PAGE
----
Jerome Murphy-O'Connor. Paul: His Story. Oxford: Oxford University Press, 2004. xvi + 259 pp. $21.00 (cloth), ISBN 978-0-19-926653-1.
Reviewed by Maria Pascuzzi (Department of Theology and Religious Studies, University of San Diego)
Published on H-Catholic (July, 2005)
Is His Story Paul's Story?
Is His Story Paul's Story?
In his previous volume, Paul: A Critical Life, J. Murphy-O'Connor elaborated his reconstruction of the chronology of Paul's life, his relations with the communities he founded, the problems encountered in unfolding his mission, and the character and purpose of his letters. The data and conclusions set forth in that volume are presupposed in this one, in which Murphy-O'Connor takes these facts, likened to lifeless bones, and recasts them into a chronologically ordered narrative with Paul as the hero of the story. This weaving together of historical, archeological, geographical and textual details and the author's own considered intuitions, results in an up-close encounter with Paul who is brought to life on every page.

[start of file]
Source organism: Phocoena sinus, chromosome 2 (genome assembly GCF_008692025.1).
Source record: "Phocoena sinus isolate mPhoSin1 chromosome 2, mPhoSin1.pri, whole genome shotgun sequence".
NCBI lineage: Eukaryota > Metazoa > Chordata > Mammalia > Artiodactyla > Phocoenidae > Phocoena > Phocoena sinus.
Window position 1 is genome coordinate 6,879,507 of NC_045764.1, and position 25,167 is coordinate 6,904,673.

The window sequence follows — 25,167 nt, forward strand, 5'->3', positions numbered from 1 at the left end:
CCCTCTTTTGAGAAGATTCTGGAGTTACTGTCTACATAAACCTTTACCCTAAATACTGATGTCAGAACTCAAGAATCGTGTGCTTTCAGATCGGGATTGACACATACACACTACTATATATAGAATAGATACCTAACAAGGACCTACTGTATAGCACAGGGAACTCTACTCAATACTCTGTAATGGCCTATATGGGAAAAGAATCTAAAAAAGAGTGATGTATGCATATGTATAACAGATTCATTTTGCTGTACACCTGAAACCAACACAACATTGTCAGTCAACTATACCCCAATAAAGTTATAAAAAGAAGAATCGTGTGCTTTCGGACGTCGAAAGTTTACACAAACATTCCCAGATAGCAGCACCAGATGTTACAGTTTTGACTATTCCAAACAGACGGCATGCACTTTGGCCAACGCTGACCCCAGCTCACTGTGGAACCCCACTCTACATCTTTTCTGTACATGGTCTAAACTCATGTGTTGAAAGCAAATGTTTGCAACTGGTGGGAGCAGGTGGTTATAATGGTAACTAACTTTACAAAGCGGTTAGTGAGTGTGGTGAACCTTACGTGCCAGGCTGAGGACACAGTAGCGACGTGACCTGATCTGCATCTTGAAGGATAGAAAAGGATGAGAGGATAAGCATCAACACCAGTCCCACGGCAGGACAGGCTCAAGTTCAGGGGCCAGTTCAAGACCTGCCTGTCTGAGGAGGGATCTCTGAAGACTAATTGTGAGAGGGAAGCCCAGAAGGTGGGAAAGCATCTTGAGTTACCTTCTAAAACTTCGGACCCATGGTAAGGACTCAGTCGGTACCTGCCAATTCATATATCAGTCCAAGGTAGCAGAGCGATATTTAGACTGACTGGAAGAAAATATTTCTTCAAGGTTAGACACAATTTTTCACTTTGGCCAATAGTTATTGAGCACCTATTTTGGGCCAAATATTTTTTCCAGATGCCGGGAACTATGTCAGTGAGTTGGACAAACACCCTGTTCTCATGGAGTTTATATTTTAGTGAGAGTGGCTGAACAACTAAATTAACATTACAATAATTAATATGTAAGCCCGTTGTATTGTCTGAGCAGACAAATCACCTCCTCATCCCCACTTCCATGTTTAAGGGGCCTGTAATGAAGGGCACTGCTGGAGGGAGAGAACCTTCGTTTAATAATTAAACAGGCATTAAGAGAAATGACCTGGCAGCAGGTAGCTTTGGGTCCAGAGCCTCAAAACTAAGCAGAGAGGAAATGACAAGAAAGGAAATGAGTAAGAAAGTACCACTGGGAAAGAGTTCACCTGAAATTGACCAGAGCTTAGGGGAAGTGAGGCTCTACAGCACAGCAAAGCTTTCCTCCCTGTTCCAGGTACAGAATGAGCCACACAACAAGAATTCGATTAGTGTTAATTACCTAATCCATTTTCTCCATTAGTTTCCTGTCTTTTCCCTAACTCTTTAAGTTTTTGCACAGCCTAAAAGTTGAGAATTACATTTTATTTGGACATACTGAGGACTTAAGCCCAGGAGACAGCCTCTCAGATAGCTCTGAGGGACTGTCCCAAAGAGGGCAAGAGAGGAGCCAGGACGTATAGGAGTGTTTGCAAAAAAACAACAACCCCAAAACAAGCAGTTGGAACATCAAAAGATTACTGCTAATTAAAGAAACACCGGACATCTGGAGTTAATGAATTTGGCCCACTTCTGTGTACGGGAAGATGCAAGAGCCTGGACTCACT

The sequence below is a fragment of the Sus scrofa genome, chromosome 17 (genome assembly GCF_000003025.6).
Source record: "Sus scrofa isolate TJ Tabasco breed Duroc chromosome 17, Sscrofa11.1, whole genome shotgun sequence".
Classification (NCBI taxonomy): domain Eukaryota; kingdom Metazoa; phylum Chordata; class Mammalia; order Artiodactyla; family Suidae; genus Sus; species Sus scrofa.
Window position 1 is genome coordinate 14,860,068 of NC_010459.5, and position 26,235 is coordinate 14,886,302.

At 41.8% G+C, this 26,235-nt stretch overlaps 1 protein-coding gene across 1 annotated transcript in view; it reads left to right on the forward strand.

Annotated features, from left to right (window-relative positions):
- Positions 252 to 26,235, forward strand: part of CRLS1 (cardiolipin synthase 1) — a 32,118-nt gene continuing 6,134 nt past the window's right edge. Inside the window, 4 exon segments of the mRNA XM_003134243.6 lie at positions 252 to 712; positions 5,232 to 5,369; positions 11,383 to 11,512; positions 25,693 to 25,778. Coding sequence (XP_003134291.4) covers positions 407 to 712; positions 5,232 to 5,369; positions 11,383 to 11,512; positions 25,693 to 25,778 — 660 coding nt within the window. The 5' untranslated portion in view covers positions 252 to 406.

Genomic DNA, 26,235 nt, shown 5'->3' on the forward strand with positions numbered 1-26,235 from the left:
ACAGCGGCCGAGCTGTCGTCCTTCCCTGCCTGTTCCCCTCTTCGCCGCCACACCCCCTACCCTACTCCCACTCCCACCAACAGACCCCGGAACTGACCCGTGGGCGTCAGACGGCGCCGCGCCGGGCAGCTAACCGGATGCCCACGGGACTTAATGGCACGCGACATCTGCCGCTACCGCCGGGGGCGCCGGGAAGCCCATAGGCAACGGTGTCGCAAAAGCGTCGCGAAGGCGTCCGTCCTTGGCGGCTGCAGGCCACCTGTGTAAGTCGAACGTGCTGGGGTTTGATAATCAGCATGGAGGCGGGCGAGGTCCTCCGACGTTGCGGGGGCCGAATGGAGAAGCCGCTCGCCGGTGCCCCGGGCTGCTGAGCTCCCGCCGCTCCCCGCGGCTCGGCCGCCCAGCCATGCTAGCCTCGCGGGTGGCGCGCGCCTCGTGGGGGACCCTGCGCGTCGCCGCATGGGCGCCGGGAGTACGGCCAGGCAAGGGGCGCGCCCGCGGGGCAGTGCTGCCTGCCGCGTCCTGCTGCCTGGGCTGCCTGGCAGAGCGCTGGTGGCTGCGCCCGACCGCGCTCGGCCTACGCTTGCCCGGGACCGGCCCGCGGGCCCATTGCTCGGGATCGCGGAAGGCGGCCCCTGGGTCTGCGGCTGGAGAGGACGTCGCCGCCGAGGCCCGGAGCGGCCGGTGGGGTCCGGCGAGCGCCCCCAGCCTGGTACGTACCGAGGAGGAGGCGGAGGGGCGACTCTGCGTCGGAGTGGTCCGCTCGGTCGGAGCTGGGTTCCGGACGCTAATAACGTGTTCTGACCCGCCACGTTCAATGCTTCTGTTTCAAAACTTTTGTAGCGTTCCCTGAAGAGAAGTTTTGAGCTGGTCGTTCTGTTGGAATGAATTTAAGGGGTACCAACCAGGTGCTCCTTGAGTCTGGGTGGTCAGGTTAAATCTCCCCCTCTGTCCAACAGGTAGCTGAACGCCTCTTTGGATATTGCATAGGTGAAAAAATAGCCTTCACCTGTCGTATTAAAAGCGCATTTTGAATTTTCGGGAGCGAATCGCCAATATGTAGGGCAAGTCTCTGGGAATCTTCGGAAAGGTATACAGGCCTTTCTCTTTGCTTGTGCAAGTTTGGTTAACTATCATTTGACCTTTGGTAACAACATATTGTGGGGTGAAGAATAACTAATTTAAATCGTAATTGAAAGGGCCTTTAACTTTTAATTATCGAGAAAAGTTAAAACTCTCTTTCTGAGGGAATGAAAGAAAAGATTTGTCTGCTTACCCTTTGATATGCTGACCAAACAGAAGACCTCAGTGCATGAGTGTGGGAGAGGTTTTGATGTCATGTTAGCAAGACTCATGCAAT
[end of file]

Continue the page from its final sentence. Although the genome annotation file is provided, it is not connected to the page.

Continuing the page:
With the help of vivid and detailed depictions of the terrains Paul traversed, the cities he visited, and the people he encountered, Murphy-O'Connor succeeds in bringing the reader on a virtual journey with the hero, who emerges as anything but an endearing character. Although Murphy-O'Connor accents much that is positive about Paul, e.g. his formidable intellect and recognition of women as full equals, by the end of this road-trip, Paul's dark side prevails. The hero is petulant, self-absorbed, over-bearing, callous and incapable of appreciating any perspective but his own. Murphy-O'Connor's Paul, above neither manipulation nor deviousness, elicits little sympathy, notwithstanding his yeoman efforts in the service of the gospel. One wonders how Timothy, Prisca and Aquila--important co-workers whom Paul seems to have moved around as pawns, at least as the author suggests--ever put up with him! This unflattering characterization of Paul is, at times, exaggerated. So too is the author's assessment of the impact of the Antioch incident on Paul, cited as the most decisive moment in his life after his conversion. Murphy-O'Connor claims that the incident resulted in a total rupture between Paul and the Antiochene community, after which Paul, isolated and lacking Antioch's authoritative backing, unfolds a ministry mired in polemic. Conflict is not just a component part of Paul's story. As Murphy-O'Connor presents it, it is Paul's story! Paul is in conflict with subverters of his law-free gospel, detractors discrediting his apostolic legitimacy, or defectors enticed by more rhetorically eloquent preachers. Was the Antioch incident the watershed in Paul's life that the author alleges? Unfortunately, there are few clues in Paul's letters to suggest that this incident was viewed by Paul as decisive for his ministry and thought about the law. Murphy-O'Connor treats this as an all-decisive event, but the evidence does not support the claim, even if Paul did see Antioch as significant.